# APPROXIMATE NEAREST NEIGHBOR QUERIES WITH A TINY INDEX Wei Wang, University of New South Wales 1 6/26/14 NICTA Machine Learning Research Group Seminar.

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APPROXIMATE NEAREST NEIGHBOR QUERIES WITH A TINY INDEX Wei Wang, University of New South Wales 1 6/26/14 NICTA Machine Learning Research Group Seminar

Outline  Overview of Our Research  SRS: c-Approximate Nearest Neighbor with a tiny index [PVLDB 2015]  Conclusions 2 6/26/14 NICTA Machine Learning Research Group Seminar

Research Projects  Similarity Query Processing  Keyword search on (Semi-) Structured Data  Graph  Succinct Data Structures 3 6/26/14 NICTA Machine Learning Research Group Seminar

NN and c-ANN Queries  Definitions  A set of points, D = ∪ i=1 n {O i }, in d-dimensional Euclidean space (d is large, e.g., hundreds)  Given a query point q, find the closest point, O*, in D  Relaxed version: Return a c-ANN point: i.e., its distance to q is at most c*Dist(O*, q) May return a c-ANN point with at least constant probability 4 NN = a c-ANN = x x D = {a, b, x} aka. (1+ ε )-ANN 6/26/14 NICTA Machine Learning Research Group Seminar

Applications and Challenges  Applications  Feature vectors: Data Mining, Multimedia DB  Fundamental geometric problem: “post-office problem”  Quantization in coding/compression  …  Challenges  Curse of Dimensionality / Concentration of Measure Hard to find algorithms sub-linear in n and polynomial in d  Large data size: 1KB for a single point with 256 dims 5 6/26/14 NICTA Machine Learning Research Group Seminar

Existing Solutions  NN:  O(d 5 log(n)) query time, O(n 2d + δ ) space  O(dn 1- ε (d) ) query time, O(dn) space  Linear scan: O(dn/B) I/Os, O(dn) space  (1+ ε )-ANN  O(log(n) + 1/ ε (d-1)/2 ) query time, O(n*log(1/ ε )) space  Probabilistic test  remove exponential dependency on d Fast JLT: O(d*log(d) + ε -3 log 2 (n)) query time, O(n max(2, ε ^-2) ) space LSH-based: Õ(dn ρ +o(1) ) query time, Õ(n 1+ ρ +o(1) + nd) space ρ = 1/(1+ ε ) + o c (1) 6 LSH is the best approach using sub-quadratic space Linear scan is (practically) the best approach using linear space & time 6/26/14 NICTA Machine Learning Research Group Seminar

Approximate NN for Multimedia Retrieval 7  Cover-tree  Spill-tree  Reduce to NN search with Hamming distance  Dimensionality reduction (e.g., PCA)  Quantization-based approaches (e.g., CK-Means) 6/26/14 NICTA Machine Learning Research Group Seminar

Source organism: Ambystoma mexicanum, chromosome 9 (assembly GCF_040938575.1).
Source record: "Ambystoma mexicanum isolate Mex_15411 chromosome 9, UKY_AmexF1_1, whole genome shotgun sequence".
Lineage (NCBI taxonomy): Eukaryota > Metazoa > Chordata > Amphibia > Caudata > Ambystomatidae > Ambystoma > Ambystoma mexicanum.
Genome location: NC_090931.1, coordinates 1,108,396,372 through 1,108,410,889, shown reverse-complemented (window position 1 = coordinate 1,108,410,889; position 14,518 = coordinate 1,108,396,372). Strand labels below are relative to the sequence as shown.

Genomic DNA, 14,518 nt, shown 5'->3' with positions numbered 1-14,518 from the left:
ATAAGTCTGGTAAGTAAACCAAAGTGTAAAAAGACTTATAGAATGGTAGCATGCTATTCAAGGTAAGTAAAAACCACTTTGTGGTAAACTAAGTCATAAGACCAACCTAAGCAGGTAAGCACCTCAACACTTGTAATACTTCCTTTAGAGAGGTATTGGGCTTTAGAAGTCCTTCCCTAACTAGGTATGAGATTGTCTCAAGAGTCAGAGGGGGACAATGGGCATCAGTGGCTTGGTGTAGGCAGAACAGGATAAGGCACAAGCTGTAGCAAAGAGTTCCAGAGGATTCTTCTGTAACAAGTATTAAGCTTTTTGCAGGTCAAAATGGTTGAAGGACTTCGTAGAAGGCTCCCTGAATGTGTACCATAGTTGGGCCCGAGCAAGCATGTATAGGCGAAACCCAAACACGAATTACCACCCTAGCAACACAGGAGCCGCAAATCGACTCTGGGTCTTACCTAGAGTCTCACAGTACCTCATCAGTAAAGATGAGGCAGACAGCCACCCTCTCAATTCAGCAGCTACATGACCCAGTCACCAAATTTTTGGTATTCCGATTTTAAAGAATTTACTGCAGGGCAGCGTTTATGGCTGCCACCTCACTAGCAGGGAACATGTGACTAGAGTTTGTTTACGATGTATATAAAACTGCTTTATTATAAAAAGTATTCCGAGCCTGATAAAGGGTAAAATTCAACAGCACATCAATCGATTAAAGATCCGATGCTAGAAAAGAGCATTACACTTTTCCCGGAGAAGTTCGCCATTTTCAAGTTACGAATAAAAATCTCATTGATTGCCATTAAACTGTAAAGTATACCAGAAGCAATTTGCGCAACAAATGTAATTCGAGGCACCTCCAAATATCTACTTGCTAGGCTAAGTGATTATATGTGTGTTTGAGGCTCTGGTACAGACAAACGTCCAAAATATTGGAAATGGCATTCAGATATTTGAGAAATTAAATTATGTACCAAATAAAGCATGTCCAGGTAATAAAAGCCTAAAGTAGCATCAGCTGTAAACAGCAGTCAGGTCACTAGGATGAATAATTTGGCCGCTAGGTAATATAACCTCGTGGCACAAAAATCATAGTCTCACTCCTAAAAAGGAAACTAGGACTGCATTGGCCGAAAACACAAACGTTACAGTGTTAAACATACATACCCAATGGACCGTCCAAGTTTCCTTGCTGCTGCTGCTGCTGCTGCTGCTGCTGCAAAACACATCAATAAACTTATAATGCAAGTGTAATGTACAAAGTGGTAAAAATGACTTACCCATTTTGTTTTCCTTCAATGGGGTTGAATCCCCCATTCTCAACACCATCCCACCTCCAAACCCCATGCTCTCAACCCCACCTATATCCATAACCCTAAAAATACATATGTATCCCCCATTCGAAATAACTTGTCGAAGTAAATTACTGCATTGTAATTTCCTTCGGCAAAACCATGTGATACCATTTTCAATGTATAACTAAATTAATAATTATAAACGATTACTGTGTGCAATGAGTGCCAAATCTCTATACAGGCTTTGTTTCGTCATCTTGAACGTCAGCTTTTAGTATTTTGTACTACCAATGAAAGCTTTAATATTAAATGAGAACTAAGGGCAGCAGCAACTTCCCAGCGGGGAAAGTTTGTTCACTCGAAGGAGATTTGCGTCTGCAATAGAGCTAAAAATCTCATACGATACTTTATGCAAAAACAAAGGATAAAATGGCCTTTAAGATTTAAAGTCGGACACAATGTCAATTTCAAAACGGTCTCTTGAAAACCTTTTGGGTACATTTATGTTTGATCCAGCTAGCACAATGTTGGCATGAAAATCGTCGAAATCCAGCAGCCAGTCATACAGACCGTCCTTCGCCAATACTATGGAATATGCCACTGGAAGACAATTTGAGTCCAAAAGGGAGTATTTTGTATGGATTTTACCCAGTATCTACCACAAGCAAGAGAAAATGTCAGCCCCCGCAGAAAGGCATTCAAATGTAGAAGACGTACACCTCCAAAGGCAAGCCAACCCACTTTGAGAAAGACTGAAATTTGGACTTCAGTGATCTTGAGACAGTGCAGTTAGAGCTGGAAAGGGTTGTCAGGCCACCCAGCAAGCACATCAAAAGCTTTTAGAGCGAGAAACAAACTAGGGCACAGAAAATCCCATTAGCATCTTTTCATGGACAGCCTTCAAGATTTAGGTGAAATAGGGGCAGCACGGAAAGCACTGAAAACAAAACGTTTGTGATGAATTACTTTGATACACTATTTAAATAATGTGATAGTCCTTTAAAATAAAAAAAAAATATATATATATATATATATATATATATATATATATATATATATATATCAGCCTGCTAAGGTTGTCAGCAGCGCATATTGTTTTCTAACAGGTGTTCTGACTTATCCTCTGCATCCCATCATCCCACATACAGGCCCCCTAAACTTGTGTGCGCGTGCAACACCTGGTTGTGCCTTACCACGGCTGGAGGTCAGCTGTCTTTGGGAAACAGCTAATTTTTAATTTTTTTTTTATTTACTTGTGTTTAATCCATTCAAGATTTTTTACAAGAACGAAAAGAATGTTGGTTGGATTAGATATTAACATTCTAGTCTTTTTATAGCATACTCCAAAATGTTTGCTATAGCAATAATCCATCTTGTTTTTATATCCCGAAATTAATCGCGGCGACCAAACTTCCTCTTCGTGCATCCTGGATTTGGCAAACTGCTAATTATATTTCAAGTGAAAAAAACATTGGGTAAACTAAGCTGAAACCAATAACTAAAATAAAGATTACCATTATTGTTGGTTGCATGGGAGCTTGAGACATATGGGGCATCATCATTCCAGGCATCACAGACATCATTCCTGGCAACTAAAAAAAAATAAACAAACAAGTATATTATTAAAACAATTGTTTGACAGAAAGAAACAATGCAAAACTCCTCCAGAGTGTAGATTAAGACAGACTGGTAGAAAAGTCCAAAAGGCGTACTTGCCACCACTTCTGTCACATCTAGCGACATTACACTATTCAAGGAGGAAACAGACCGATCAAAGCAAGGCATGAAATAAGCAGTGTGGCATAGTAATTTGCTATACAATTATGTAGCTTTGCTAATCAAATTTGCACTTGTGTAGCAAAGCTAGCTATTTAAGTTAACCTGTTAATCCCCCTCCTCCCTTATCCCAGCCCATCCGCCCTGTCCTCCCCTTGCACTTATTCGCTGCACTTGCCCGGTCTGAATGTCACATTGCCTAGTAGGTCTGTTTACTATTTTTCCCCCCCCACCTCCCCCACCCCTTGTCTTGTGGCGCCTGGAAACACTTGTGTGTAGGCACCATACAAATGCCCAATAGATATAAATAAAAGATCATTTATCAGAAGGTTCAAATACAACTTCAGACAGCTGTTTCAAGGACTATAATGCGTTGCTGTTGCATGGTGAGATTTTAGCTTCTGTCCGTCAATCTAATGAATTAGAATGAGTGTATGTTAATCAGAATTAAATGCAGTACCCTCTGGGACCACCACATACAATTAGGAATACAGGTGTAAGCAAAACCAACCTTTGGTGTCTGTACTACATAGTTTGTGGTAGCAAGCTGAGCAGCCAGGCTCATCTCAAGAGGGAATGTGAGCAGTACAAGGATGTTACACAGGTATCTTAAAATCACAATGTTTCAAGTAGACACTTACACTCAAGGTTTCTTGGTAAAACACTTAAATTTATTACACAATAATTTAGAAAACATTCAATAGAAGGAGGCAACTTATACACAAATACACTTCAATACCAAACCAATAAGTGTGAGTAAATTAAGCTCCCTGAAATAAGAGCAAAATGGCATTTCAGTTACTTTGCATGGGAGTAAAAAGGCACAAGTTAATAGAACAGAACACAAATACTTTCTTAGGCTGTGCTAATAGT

Locality Sensitive Hashing (LSH)  Equality search  Index: store o into bucket h(o)  Query: retrieve every o in the bucket h(q), verify if o = q  LSH  ∀ h ∈ LSH-family, Pr[ h(q) = h(o) ] ∝ 1/Dist(q, o) h :: R d  Z technically, dependent on r  “Near-by” points (blue) have more chance of colliding with q than “far- away” points (red) 8 LSH is the best approach using sub-quadratic space 6/26/14 NICTA Machine Learning Research Group Seminar

LSH: Indexing & Query Processing  Index  For a fixed r sig(o) = h 1 (o), h 2 (o), …, h k (o) store o into bucket sig(o)  Iteratively increase r  Query  Search with a fixed r Retrieve and “verify” points in the bucket sig(q) Repeat this L times (boosting)  Galloping search to find the first good r 9 Reduce Query Cost Const Succ. Prob. Const Succ. Prob. Incurs additional cost + only c 2 quality guarantee Incurs additional cost + only c 2 quality guarantee 6/26/14 NICTA Machine Learning Research Group Seminar

Locality Sensitive Hashing (LSH)  Standard LSH  c 2 -ANN  binary search on R(c i, c i+1 )-NN problems  LSH on external memory  LSB-forest [SIGMOD’09, TODS’10] : A different reduction from c 2 -ANN to a R(c i, c i+1 )-NN problem  C2LSH [SIGMOD’12] : Do not use composite hash keys Perform fine-granular counting number of collisions in m LSH projections 10 O((dn/B) 0.5 ) query, O((dn/B) 1.5 ) space O((dn/B) 0.5 ) query, O((dn/B) 1.5 ) space O(n*log(n)/B) query, O(n*log(n)/B) space O(n*log(n)/B) query, O(n*log(n)/B) space O(n/B) query, O(n/B) space O(n/B) query, O(n/B) space SRS (Ours) 6/26/14 NICTA Machine Learning Research Group Seminar